This post is an excerpt adapted from Praise & Honor by Timothy J. Shoup
Imagine that I am standing next to you on the edge of the Going-to-the-Sun Road as we look out across a massive rocky and forested canyon at majestic Glacier National Park. What could I possibly say to enhance the moment? That is what it feels like now—what am I to say about the Twenty-Third Psalm? Perhaps comparing the ancient psalm to Luke’s poetic account of Christ’s birth is helpful. Learning about the shepherds that night who received from an angel the Good News, “Fear not. ... Unto you is born ... a Savior” (2:10–11), brings to us comfort and joy. Similarly, Psalm 23, with the Shepherd imagery and the Shepherd’s sevenfold action—
He makes me lie down
He leads me beside still waters
He restores my soul
He leads me in paths of righteousness
You are with me
You prepare a table for me
You anoint my head with oil—
brings comfort and peace, does it not? Try it. If I may suggest with all seriousness, sit with the psalm when you first awake, after each meal, and again at bedtime. Slow your mind. Ponder each phrase to absorb the message. Try it for seven days.
Without first reading a book about a shepherd’s life and work, few of us comprehend it, and thus we cannot fully appreciate the psalm’s imagery. Nonetheless, many of us gladly memorized the psalm. We turn to it especially when grief or anxiety overwhelm. The psalm’s Gospel message appeals to both the mind and heart.
Turn to the psalm now. Look at the second word of the first verse, and the second-last word of the last verse. Lord is our oft-used English way of conveying the great name Yahweh. The psalm is comforting because it begins and ends with Yahweh; there is no god like Him (1 Samuel 2:2). Yahweh is steadfast in love (Psalm 118:1). He is gracious and merciful (Psalm 145:8). Yahweh keeps promises. He does mighty deeds (Psalm 77:11–20). He does for His sheep, for His children, what He says because He loves us. Yahweh is never a no-show. He does not miss. The center verses prescribe His acts; the outer mark them for completion, because His name is assigned to them.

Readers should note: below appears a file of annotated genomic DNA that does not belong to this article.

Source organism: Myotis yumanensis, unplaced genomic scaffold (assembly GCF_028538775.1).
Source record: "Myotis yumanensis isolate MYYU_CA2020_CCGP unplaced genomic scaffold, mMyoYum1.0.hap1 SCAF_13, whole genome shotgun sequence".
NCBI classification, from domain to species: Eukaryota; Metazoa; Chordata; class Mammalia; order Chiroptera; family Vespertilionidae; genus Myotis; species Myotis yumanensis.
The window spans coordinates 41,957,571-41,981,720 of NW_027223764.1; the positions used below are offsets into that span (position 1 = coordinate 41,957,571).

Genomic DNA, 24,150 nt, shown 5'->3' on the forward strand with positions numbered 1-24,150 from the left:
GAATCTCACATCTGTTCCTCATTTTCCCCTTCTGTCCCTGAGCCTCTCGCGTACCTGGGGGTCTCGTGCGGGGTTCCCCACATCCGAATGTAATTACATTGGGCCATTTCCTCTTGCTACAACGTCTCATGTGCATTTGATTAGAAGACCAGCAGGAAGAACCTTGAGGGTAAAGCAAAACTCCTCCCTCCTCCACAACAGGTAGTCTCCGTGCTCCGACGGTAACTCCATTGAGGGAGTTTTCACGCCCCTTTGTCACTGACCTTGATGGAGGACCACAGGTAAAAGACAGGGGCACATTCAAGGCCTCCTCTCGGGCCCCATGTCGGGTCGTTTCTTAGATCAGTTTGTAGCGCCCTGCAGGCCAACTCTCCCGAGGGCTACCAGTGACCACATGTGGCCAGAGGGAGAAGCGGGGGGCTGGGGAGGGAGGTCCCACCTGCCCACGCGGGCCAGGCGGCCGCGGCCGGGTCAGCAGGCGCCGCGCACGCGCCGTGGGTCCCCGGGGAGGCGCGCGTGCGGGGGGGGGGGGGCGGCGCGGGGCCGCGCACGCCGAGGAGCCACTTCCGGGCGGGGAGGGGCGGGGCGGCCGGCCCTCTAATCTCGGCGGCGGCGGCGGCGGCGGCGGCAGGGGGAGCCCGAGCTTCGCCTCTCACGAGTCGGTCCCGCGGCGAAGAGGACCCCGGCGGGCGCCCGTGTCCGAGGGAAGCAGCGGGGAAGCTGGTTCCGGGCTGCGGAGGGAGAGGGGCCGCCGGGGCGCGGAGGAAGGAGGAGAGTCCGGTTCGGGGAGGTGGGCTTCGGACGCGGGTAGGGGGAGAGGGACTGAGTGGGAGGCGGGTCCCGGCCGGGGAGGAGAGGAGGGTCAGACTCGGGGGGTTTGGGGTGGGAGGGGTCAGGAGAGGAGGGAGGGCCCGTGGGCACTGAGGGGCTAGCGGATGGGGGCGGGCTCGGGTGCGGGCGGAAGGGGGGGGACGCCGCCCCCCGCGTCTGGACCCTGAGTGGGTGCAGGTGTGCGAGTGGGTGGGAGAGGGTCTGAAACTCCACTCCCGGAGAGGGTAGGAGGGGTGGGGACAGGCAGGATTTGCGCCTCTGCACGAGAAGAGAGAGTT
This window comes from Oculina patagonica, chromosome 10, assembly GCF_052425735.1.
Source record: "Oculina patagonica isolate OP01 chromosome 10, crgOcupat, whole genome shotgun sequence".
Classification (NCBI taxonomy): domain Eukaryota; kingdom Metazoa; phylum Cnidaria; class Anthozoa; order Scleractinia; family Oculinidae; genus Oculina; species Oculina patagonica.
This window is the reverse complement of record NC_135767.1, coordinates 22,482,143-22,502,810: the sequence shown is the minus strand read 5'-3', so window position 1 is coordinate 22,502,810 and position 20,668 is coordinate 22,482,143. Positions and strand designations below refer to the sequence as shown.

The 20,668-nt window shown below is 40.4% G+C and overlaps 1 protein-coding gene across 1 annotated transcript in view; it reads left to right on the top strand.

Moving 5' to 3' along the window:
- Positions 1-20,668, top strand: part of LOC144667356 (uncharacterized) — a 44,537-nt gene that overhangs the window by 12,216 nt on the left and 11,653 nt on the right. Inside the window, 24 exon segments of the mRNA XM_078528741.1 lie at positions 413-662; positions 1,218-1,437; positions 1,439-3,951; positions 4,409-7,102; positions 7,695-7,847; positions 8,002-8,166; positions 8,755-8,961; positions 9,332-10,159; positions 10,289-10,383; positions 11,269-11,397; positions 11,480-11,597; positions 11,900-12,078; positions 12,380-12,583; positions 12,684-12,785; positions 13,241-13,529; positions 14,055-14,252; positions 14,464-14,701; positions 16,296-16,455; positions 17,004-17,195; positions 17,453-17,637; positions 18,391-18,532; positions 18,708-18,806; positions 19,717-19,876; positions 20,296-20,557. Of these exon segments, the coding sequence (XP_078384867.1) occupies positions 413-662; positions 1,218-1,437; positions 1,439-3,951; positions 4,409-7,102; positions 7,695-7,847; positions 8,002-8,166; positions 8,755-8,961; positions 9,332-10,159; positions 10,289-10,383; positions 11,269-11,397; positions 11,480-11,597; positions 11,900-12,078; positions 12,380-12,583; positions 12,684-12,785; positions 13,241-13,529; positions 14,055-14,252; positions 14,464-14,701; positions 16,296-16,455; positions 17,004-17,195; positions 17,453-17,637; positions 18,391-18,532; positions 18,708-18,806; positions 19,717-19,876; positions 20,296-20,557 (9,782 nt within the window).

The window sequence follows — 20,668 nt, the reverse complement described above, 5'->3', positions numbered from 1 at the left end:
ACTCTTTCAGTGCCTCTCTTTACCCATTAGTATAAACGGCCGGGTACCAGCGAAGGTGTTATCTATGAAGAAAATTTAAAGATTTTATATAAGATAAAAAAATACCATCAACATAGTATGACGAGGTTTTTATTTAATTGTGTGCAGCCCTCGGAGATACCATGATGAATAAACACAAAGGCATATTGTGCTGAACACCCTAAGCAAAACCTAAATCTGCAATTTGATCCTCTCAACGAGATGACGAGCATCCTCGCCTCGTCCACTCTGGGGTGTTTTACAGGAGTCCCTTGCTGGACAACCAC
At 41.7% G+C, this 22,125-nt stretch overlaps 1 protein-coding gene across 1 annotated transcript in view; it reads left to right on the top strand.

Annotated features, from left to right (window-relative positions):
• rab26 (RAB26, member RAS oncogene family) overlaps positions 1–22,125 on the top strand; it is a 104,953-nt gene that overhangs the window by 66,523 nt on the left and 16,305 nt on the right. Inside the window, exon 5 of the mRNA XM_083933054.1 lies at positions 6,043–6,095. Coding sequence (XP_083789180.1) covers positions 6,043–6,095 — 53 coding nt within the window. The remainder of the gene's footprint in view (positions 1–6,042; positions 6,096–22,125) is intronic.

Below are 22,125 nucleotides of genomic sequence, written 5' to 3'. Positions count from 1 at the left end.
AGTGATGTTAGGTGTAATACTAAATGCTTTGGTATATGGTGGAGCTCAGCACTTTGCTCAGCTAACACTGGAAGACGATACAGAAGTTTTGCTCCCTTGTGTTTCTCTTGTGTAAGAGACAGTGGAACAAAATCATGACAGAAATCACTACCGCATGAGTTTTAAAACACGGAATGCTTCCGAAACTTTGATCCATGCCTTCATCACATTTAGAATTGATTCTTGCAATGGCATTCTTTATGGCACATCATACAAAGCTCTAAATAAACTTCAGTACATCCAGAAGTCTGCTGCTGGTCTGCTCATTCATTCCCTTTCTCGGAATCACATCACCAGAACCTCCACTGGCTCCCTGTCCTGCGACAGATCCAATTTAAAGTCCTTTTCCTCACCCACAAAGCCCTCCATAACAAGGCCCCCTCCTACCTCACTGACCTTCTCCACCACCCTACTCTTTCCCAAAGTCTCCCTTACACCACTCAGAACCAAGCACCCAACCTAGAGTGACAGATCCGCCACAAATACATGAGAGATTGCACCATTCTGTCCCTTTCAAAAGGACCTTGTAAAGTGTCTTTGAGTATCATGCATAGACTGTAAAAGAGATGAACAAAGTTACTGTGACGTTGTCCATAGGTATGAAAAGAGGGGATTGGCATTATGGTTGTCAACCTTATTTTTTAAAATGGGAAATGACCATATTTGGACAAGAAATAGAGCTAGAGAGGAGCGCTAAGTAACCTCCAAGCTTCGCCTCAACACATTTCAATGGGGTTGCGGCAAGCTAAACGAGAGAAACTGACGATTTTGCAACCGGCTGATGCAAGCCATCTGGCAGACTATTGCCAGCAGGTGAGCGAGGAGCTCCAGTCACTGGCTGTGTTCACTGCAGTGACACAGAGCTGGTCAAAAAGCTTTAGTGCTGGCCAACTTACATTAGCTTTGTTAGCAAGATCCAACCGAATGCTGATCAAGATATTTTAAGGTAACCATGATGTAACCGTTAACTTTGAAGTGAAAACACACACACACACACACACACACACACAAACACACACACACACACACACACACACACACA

David is clear. The Lord is his Shepherd. The verb is powerful. Not “if only” the Lord were my Shepherd, or “one cannot ever know for sure” if the Lord is our Shepherd, or “it all depends upon whether I choose” the Lord, or “I am too weak, too sinful, and too uncommitted” for the Lord to be my Shepherd. No, those are not correct. David did not say those things. David states the God-blessed reality, which is current and ongoing. David confesses, “The Lord is my shepherd” (Psalm 23:1, emphasis added). What is true for David, the Holy Spirit has made true for you and for me. Holy Baptism makes it so. The Holy Spirit leads us to say what is so true (1 Corinthians 12:3). Jesus is Lord. The Lord is our Shepherd.
Devotions on Stanza One:
The Lord's my shepherd, I'll not want; He makes me down to lie, In pastures green; He leadeth me, The quiet waters by.
The young shepherd walks in front of his sheep. David does not drive them; he calls them by name. Danger intensifies each evening with the cover of darkness shading the rocks, crags, and predators—beast or bandit. The shepherd keeps watch. He guards the sheep, and they know it. David’s early life is simple, framed by God’s provision in open country and His Word within his heart. The comforts his seven brothers enjoyed—roof, table, and family—were unfamiliar to David the shepherd. Nonetheless, he was content. God met his needs, leading him to the green pastures and refreshing waters enjoyed by his sheep. Consider this bit of commentary, dating to the late-nineteenth century: